It’s an old phrase coined by the philosopher Virgil, as the Latin would imply. Essentially it means the disease worsens with treatment, or the cure is often worse than the disease, depending on who is translating it.


 It’s a phrase which has defined my experience, and likely anyone else who has endured the reality of a serious medical recovery. It’s a phrase I plan to have tattooed right above my liver, as a sign of my resiliency and endurance.


 Earlier treatments of Hepatitis C were injectable interferon and its oral complement ribavirin, something which is still used around the developing world when Direct Acting Antivirals like Maryvet or Sovaldi are unavailable.


The treatment would require 48 weeks of my life, weekly injections to my thighs, and would send me into emotional rollercoasters as my hormones, and immune system ran amok. It was the sickest I’d ever been, for those unfamiliar with interferon, imagine your worst flu experience times a hundred. Because chemically, that’s what happening, Interferons are naturally produced by your body to protect against intruders. I would only endure three months each time, but the pain and emotional trauma would take months and years to recover from. I would do these treatments three times until the last one nearly killed me, as my esophageal varices burst, causing me to projectile vomit a third of my blood on an ER floor as I’d entered it.


 In 2014, the new DAAs for Hep C were more manageable, but I’d progressed further into End-Stage Liver Disease, so regardless of the ease of the treatment, it would agitate my condition. This was why it was riskier the worse I got, and eventually, in 2016, I became too sick to treat, and I had to wait for the chance to have a liver transplant, spending each day with a 30-60% chance of dying.

Enduring the eventual six treatments and a transplant to be rid of my Hepatitis C, was together my “cure” each step slowly brought me towards the place where I am today. Each trial, each exacerbated symptom, the literal blood, sweat, and tears from myself, my family, and my friends, the dozens of hospitalizations, the dozen near-death experiences, were a part of the process.

For those Spoonies (people with chronic conditions) who endure their treatment, if we’re lucky enough to have something which can manage or cure their condition, we understand the reality of Aegrescit medendo.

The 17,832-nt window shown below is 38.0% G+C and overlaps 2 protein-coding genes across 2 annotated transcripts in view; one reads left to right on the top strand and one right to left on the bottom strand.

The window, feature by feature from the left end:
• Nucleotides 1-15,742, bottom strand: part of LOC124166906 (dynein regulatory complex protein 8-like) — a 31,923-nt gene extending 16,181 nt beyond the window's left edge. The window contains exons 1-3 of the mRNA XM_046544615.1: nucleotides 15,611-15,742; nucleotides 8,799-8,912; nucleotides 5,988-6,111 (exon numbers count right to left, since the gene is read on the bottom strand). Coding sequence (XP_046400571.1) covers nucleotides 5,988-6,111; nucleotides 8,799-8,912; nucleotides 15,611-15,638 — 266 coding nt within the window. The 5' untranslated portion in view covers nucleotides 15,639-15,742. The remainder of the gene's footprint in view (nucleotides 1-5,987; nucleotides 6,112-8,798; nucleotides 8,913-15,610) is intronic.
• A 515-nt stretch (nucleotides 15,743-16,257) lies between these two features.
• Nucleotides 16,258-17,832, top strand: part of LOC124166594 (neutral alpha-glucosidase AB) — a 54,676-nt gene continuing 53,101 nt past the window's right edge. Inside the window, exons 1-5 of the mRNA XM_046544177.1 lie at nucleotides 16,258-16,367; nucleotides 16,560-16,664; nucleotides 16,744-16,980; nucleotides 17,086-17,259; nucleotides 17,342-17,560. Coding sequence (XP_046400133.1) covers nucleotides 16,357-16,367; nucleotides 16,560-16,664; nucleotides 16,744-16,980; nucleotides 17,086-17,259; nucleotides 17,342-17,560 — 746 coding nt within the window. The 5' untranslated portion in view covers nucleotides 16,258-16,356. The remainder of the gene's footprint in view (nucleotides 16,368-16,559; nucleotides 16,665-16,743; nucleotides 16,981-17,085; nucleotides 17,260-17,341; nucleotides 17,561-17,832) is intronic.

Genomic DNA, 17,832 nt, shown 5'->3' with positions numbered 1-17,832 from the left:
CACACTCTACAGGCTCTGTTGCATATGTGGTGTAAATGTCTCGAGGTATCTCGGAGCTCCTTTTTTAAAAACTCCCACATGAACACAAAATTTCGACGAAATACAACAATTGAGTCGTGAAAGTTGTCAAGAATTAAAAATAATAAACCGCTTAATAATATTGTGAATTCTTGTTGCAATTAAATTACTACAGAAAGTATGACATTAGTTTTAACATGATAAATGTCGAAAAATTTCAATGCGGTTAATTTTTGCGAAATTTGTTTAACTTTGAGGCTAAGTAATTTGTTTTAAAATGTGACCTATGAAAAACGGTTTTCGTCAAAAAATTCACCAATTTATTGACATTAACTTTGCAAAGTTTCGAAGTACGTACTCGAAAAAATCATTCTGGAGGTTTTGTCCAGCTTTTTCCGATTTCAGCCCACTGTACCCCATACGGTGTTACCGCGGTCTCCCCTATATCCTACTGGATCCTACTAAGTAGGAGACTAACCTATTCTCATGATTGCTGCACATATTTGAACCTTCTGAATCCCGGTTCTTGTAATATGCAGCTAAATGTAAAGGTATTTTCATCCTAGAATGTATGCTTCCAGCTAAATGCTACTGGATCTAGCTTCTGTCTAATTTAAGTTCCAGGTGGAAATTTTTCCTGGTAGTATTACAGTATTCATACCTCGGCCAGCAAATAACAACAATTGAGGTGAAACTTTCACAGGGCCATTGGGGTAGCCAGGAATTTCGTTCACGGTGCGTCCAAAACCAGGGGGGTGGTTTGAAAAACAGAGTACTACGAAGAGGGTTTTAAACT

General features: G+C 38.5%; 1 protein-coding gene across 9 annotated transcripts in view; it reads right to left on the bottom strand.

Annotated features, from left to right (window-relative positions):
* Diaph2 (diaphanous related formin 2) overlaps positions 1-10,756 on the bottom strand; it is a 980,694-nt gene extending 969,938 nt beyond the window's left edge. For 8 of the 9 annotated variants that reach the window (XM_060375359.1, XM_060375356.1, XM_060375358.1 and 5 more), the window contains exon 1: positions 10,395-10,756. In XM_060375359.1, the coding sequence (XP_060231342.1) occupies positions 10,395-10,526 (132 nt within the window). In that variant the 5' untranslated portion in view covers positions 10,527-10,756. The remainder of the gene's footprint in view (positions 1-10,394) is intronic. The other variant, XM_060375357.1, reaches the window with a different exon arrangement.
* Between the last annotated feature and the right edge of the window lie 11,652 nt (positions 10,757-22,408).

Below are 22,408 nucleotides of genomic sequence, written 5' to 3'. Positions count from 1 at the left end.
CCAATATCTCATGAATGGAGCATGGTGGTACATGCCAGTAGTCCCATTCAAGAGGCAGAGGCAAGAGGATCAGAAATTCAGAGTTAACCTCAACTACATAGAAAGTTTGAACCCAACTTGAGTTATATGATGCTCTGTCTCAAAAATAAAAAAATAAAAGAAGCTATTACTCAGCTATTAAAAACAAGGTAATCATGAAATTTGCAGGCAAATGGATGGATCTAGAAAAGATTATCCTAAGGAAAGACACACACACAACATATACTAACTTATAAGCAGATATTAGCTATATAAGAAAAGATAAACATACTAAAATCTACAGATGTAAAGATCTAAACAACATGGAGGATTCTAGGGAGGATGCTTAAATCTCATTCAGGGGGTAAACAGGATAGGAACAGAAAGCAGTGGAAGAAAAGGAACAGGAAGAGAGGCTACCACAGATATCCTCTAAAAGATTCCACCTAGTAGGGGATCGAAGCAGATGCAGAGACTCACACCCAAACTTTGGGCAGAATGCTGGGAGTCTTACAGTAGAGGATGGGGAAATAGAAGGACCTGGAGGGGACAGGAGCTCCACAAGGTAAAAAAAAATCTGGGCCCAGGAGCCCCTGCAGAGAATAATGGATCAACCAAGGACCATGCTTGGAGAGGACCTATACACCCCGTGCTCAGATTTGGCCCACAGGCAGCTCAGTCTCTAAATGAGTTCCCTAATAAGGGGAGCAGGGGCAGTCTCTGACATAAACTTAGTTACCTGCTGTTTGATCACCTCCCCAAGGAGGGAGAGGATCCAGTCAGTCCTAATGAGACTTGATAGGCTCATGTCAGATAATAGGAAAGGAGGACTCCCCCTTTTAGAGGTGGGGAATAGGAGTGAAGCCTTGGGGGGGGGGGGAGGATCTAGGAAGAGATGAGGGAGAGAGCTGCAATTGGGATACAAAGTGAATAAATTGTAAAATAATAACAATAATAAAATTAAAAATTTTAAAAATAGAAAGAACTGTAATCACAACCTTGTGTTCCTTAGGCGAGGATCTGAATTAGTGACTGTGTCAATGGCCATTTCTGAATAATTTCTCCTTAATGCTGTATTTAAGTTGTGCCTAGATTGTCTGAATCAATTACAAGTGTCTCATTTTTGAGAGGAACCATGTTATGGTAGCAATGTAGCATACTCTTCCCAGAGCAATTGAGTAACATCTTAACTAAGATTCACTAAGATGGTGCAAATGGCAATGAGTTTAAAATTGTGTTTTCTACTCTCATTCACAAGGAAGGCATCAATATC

When we fight a natural enemy, one which buries deep within ourselves, it takes great action to cast it out, and never does it leave someone the same shape as when they came in. And for those who claim it has not affected them, I feel for you, and if I were inclined to pray, I would do so as well, because it is crucial to acknowledge the limits and value of our power as humans.

And this new shape is not always so bad, because, for many of us, we find courage in ourselves, it can prove our resiliency and inner strength. Perspective allows us to understand how we look at recovery and to take the good with the bad, knowing that one would likely not have happened without the other.

Those of us who find courage, often do so by seeing each obstacle as a challenge we must embrace and overcome. We must feel the feelings we come across, the sadness, the despair, the fear, the anger, knowing that when we choose to embrace them can impact our progress, but knowing that the release of those emotions is critical to acknowledge the full effect of what we’re experiencing. Sometimes it also means acknowledging and accepting situations where there is no good outcome. Life is not always good, and it is essential to recognize this, but it is our perspective which can allow us to embrace it and grow or ignore it and reinvent our reality.

There is power in talking about these emotions, if only to ourselves, at least. Talking about these experiences allows us to better comprehend their place in the larger picture. When we have passed an obstacle, the more we release and embrace the emotion with it, the smaller it can feel relative to our being, and the less power it has over us. Turning adversity into strength is what cemented our founding fathers as heroes. 


 The alternative to acknowledging Aegrescit medendo is to ignore those emotions, ignore the problem, and reinvent our reality to continue on despite the growing weight of ignoring the disease, condition, or the need for recovery. Doing so, makes these situations are almost always more dangerous, and I cannot help but see the parallels for COVID-19. Even though no cure has been developed yet, the uncertainty of the treatments’ trials remind me of my experience early on with Hep C.


 For those who endure COVID-19, and all other conditions, you are not alone. Together we will grow and learn from the experience of Aegrescit medendo. Because the cure is often worse than the disease itself.